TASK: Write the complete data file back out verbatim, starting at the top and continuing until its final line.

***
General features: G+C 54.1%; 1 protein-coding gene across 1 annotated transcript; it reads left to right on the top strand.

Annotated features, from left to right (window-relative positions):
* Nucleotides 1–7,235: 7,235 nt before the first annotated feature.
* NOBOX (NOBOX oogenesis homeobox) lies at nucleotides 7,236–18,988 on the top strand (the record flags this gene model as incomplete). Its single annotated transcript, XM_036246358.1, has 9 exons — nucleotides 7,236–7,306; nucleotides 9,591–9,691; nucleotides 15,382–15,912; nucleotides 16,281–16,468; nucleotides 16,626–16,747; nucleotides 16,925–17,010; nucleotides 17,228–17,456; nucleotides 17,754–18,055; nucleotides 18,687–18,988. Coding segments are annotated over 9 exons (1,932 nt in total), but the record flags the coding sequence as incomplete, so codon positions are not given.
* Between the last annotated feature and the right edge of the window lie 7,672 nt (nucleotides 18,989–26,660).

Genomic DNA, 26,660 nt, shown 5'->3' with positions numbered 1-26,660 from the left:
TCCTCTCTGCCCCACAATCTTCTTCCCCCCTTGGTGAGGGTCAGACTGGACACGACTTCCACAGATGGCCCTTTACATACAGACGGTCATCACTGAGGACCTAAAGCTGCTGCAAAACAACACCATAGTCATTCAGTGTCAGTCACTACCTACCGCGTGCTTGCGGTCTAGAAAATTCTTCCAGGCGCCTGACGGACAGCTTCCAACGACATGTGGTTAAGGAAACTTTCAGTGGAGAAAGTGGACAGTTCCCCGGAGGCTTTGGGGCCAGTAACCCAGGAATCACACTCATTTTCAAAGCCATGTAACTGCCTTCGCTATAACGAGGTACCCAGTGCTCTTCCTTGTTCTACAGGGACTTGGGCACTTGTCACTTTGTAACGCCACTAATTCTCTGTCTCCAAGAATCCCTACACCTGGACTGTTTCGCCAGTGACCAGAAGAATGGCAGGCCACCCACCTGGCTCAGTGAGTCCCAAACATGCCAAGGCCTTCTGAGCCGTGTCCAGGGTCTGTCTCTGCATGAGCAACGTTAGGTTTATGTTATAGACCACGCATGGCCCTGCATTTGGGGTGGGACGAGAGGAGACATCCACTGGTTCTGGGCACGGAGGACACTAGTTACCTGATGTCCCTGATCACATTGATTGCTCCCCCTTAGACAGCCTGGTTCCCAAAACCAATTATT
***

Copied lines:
General features: G+C 54.1%; 1 protein-coding gene across 1 annotated transcript; it reads left to right on the top strand.

Annotated features, from left to right (window-relative positions):
* Nucleotides 1–7,235: 7,235 nt before the first annotated feature.
* NOBOX (NOBOX oogenesis homeobox) lies at nucleotides 7,236–18,988 on the top strand (the record flags this gene model as incomplete). Its single annotated transcript, XM_036246358.1, has 9 exons — nucleotides 7,236–7,306; nucleotides 9,591–9,691; nucleotides 15,382–15,912; nucleotides 16,281–16,468; nucleotides 16,626–16,747; nucleotides 16,925–17,010; nucleotides 17,228–17,456; nucleotides 17,754–18,055; nucleotides 18,687–18,988. Coding segments are annotated over 9 exons (1,932 nt in total), but the record flags the coding sequence as incomplete, so codon positions are not given.
* Between the last annotated feature and the right edge of the window lie 7,672 nt (nucleotides 18,989–26,660).

Genomic DNA, 26,660 nt, shown 5'->3' with positions numbered 1-26,660 from the left:
TCCTCTCTGCCCCACAATCTTCTTCCCCCCTTGGTGAGGGTCAGACTGGACACGACTTCCACAGATGGCCCTTTACATACAGACGGTCATCACTGAGGACCTAAAGCTGCTGCAAAACAACACCATAGTCATTCAGTGTCAGTCACTACCTACCGCGTGCTTGCGGTCTAGAAAATTCTTCCAGGCGCCTGACGGACAGCTTCCAACGACATGTGGTTAAGGAAACTTTCAGTGGAGAAAGTGGACAGTTCCCCGGAGGCTTTGGGGCCAGTAACCCAGGAATCACACTCATTTTCAAAGCCATGTAACTGCCTTCGCTATAACGAGGTACCCAGTGCTCTTCCTTGTTCTACAGGGACTTGGGCACTTGTCACTTTGTAACGCCACTAATTCTCTGTCTCCAAGAATCCCTACACCTGGACTGTTTCGCCAGTGACCAGAAGAATGGCAGGCCACCCACCTGGCTCAGTGAGTCCCAAACATGCCAAGGCCTTCTGAGCCGTGTCCAGGGTCTGTCTCTGCATGAGCAACGTTAGGTTTATGTTATAGACCACGCATGGCCCTGCATTTGGGGTGGGACGAGAGGAGACATCCACTGGTTCTGGGCACGGAGGACACTAGTTACCTGATGTCCCTGATCACATTGATTGCTCCCCCTTAGACAGCCTGGTTCCCAAAACCAATTATT